Backpack Hero is a Roguelike With Inventory Management at its Core, And We Can’t Get Enough

Backpack Hero preview

If you play a lot of RPGs, you probably have strong feelings about inventory management. But how do you feel about a game where managing your inventory is the main mechanic?

Enter Backpack Hero, a roguelike dungeon crawler where keeping your inventory in check is key to your success. New loot will be thrown at you left, right and centre – but organising it effectively in your initially-tiny backpack will either be your making or your downfall. This isn’t an easy game by any means, but it’s the sort of roguelike that you’ll find yourself jumping into time and time again, each time hopefully getting a little bit better as you develop new strategies.

As you make your way through Backpack Hero‘s dungeons, you’ll encounter plenty of enemies. And, like Slay the Spire and its ilk, you’ll be able to see exactly how your adversaries are planning to act on their next turn. That means you have ample time to prepare the best you can, blocking incoming attacks or making use of an opening to attack.

How well you do, however, will depend on how well you’ve filled your backpack. Whereas in Slay the Spire, your strategy depends on the cards you’ve been collecting in your hand, here it depends on the items you’ve got. And, of course, they’re limited by how much space you have. As you level up, you’ll earn new space, but you’ll need to teach yourself how to use it effectively. Maybe you’ll want to go for items that cost zero energy to use, allowing you to hit small but frequently. Or maybe you’ll want to tinker with magic, or use a bow and arrow.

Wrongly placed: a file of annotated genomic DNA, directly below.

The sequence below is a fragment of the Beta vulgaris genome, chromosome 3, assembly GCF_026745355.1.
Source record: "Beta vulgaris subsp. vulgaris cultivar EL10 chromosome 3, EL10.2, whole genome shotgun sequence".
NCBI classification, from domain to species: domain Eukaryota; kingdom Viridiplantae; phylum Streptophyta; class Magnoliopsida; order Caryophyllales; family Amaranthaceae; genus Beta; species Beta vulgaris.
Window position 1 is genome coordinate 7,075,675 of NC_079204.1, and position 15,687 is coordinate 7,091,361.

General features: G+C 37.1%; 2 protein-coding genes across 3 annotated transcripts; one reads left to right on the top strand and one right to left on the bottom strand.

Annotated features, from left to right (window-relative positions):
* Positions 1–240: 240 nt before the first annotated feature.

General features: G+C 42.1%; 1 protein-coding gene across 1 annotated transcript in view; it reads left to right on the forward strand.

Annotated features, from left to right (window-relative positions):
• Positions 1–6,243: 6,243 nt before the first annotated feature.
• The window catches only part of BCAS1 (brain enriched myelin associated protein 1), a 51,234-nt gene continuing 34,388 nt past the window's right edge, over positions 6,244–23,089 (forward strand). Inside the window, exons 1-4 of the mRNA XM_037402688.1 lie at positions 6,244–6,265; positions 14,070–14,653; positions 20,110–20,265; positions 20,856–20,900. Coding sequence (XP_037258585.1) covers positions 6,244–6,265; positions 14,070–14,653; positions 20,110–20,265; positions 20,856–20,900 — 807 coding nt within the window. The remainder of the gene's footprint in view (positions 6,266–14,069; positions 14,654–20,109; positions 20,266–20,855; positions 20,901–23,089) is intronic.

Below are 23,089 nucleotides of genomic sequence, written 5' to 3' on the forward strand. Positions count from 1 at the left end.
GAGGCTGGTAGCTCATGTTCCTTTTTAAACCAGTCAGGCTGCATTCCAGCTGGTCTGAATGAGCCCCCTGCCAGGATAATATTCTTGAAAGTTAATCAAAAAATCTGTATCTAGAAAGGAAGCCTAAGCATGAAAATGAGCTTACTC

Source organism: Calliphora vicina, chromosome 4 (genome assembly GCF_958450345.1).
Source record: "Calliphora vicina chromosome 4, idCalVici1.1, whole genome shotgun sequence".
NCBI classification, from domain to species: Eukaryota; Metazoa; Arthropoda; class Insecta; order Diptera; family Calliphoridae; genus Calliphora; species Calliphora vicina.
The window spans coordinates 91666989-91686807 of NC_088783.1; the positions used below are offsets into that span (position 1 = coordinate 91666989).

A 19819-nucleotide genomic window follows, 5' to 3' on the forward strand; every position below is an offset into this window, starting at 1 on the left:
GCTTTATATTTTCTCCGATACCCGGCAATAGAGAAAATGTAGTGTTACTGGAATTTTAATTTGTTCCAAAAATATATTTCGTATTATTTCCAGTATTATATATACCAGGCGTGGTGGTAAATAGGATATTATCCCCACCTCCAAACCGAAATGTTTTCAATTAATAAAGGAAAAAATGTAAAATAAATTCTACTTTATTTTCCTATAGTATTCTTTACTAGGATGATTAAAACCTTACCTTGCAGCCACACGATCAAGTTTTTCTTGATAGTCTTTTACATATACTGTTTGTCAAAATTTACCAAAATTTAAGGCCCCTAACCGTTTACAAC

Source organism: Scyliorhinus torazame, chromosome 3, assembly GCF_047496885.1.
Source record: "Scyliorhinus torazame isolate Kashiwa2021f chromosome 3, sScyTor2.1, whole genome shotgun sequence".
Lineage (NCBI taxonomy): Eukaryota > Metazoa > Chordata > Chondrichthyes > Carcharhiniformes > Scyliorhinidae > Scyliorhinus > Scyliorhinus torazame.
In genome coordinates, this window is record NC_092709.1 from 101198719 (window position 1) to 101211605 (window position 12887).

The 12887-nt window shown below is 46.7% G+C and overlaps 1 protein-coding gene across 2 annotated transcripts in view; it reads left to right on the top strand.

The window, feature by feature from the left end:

Backpack Hero preview

The layout of your items in your backpack can have an effect on your performance, too. Some items have passive effects, like boosting the attack of weapons they’re packed at the side of. And so laying out your backpack strategically can pay dividends.

If you’re the hoarding sort, then, you might struggle with Backpack Hero. No item is completely useless, and so when it comes to getting rid of something to make space for a new, more useful item, you’ll likely find yourself torn. Do you keep hold of that mug of energy brew, or do you scrap it to make way for a key? After all, you might find ultimate loot behind that locked door…

It’ll likely take you several failed attempts at Backpack Hero until you get the feel of a strategy that works for you. You’ll certainly want to experiment, and no run is ever wasted: this is an enjoyable dungeon crawler experience, one that’s simple but utterly enthralling. Even if you die quickly, you’ll have a blast while ever you last. And each attempt teaches you a little more about what does and doesn’t work.

Backpack Hero is due to enter Early Access on 15th August, and so it still has a long way to go in development. Developer Jaspel is planning a seven-month stint in Early Access, during which time new items, dungeons, characters and events will be added to the game. A new overworld progression is in development too. But even without all this, Backpack Hero is already feeling like a well-rounded and complete experience. Its presentation is simple, and its pixelated visuals make it feel like a product of yesteryear – but that works to its favour. It’s utterly charming in its starkness. It doesn’t need fancy visuals to be compelling.

We’re looking forward to seeing how Backpack Hero develops over the next several months. And you should be too, if you’re a fan of roguelike games such as Slay the Spire. Especially so if you get a kick out of inventory management.

Backpack Hero will be available on Steam from 15th August.